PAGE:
Starting with this bit of research:

http://www.forbes.com/sites/bruceupbin/2011/10/22/the-147-companies-that-control-everything/

Three systems theorists at the Swiss Federal Institute of Technology in Zurich have taken a database listing 37 million companies and investors worldwide and analyzed all 43,060 transnational corporations and share ownerships linking them. They built a model of who owns what and what their revenues are and mapped the whole edifice of economic power. They discovered that global corporate control has a distinct bow-tie shape, with a dominant core of 147 firms radiating out from the middle. Each of these 147 own interlocking stakes of one another and together they control 40% of the wealth in the network. A total of 737 control 80% of it all. The top 20 are at the bottom of the post. This is, say the paper’s authors, the first map of the structure of global corporate control.

If one understands the arithmetical reality of our monetary system, then one must inherently and necessarily understand that the outcome can only be the concentration of profits thus the concentration of ownership.

The key aspects of this monetary system that make this the inevitable conclusion are:

– Unilateral and arbitrary imposition by force of this monetary system to the exclusion of any other
– Privilege of money and credit creation is bestowed on an entity that produces nothing but demands interest be paid to it
– Money and credit enter the wider economy through exclusive gates rather than entering simultaneously at all levels of the economy
– Constant and aggressive creation of money & credit results in steady debasement thereby awarding asymmetrical purchasing power advantage to the guardians of the gates
– The diminishing marginal efficiency of constant monetary & credit creation ensure that ever greater amounts of money & credit must be created – go to step 3, rinse and repeat

Once this dynamic is understood, the inescapable conclusion must be that, regardless the health of the economy, profit will concentrate towards the top of the pyramid thus ownership of productive capital will too. Profit concentrates in the hands of those entities that are closest to the source of monetary & credit creation.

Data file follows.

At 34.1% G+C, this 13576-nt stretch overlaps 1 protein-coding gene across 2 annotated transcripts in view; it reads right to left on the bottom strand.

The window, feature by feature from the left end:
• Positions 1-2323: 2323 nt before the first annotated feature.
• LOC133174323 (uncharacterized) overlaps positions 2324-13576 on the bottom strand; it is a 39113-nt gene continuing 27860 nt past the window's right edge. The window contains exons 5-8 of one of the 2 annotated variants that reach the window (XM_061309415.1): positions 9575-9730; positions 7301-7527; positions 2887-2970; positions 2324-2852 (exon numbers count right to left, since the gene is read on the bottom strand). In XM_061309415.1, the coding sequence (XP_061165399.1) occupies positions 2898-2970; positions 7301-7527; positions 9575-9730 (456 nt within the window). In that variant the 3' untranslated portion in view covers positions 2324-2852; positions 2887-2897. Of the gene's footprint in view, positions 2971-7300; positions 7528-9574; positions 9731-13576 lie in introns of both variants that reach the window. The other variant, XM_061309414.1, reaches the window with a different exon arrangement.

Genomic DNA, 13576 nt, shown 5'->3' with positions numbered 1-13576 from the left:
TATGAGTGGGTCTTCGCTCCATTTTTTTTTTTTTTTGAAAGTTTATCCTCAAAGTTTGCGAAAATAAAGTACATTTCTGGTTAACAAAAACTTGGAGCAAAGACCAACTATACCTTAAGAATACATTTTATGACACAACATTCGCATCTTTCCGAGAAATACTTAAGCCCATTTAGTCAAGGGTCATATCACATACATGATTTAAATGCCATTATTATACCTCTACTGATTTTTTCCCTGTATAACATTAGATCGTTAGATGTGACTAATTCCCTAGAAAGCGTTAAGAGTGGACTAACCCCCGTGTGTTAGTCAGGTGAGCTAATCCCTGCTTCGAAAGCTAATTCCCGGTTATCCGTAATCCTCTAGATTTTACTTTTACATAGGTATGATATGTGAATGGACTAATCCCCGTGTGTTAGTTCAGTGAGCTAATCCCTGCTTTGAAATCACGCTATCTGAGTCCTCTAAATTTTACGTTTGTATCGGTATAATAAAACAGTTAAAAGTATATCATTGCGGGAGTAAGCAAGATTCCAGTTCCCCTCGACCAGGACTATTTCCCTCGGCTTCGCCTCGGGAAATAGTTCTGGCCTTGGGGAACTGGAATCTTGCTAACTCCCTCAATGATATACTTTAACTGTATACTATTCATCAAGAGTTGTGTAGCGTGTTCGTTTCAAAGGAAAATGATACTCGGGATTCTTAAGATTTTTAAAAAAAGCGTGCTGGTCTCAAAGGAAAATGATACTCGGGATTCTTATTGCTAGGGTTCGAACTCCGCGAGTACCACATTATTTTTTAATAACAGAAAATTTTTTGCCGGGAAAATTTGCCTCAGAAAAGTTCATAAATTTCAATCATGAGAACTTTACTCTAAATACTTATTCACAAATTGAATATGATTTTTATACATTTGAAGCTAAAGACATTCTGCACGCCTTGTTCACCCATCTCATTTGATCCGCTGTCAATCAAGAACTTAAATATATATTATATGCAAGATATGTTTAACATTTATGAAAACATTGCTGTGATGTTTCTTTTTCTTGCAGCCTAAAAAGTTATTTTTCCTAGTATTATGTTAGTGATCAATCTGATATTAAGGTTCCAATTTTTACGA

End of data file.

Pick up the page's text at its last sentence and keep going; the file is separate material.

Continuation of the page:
The following too is more evidence of this inevitable reality:

http://www.policymic.com/articles/71255/10-corporations-control-almost-everything-you-buy-this-chart-shows-how

Ten mega corporations control the output of almost everything you buy; from household products to pet food to jeans. According to this chart via Reddit, called “The Illusion of Choice,” these corporations create a chain that begins at one of 10 super companies. You’ve heard of the biggest names, but it’s amazing to see what these giants own or influence.

And of course, due to the same dynamic, the main stream press is fully captured too.

One more graph:

http://www.ritholtz.com/blog/2011/12/financial-industry-interconnectedness/

If you understand the monetary dynamic and if you understand that this monetary system has been imposed without debate nor indeed vote, then clearly the only other conclusion that can be inferred is that there must absolutely be an entity that has deemed it useful for this to be so.

If you understand the above, then you should also begin to understand why in a system predicated on electoral politics and regardless the persuasion, economic policy will always and everywhere result in increased deficit spending and expanding sovereign debt till the point where ideologies that were once at opposing conceptual spectrums will inevitably converge.

A bon entendeur, salut!

The Trillion Dollar Coin

January 19, 2013

The proposal has been killed as it should have been.

Is this proof that our politicians are sensible?

Not at all of course. What happened here is merely a calculation aimed at self preservation. Someone realized that in going through with the plan, society would begin to question the role of the central bank; as they indeed should.

If Treasury is legally entitled to repay the entirety of the debt generated by a Debt Based Fiat Monetary system (DBFM), then why don’t we just do it? Similarly, if Treasury is legally able to create the currency, why exactly do we need a central bank? More importantly, why should government borrow money from a third party and pay interest when government can create its own money?

These are questions that central banks do not want asked.

Please note. I am not advocating that Treasury should take over monetary policy perpetuating DBFM. Monetary policy should be in the hands of the public and politicians should not have free rein in managing the monetary system just as unaccountable and unelected central bankers should not either. In this respect a value based monetary system or a fixed amount of fiat money would be desirable and would serve to, at once, eliminate the central bank and restrict government excesses.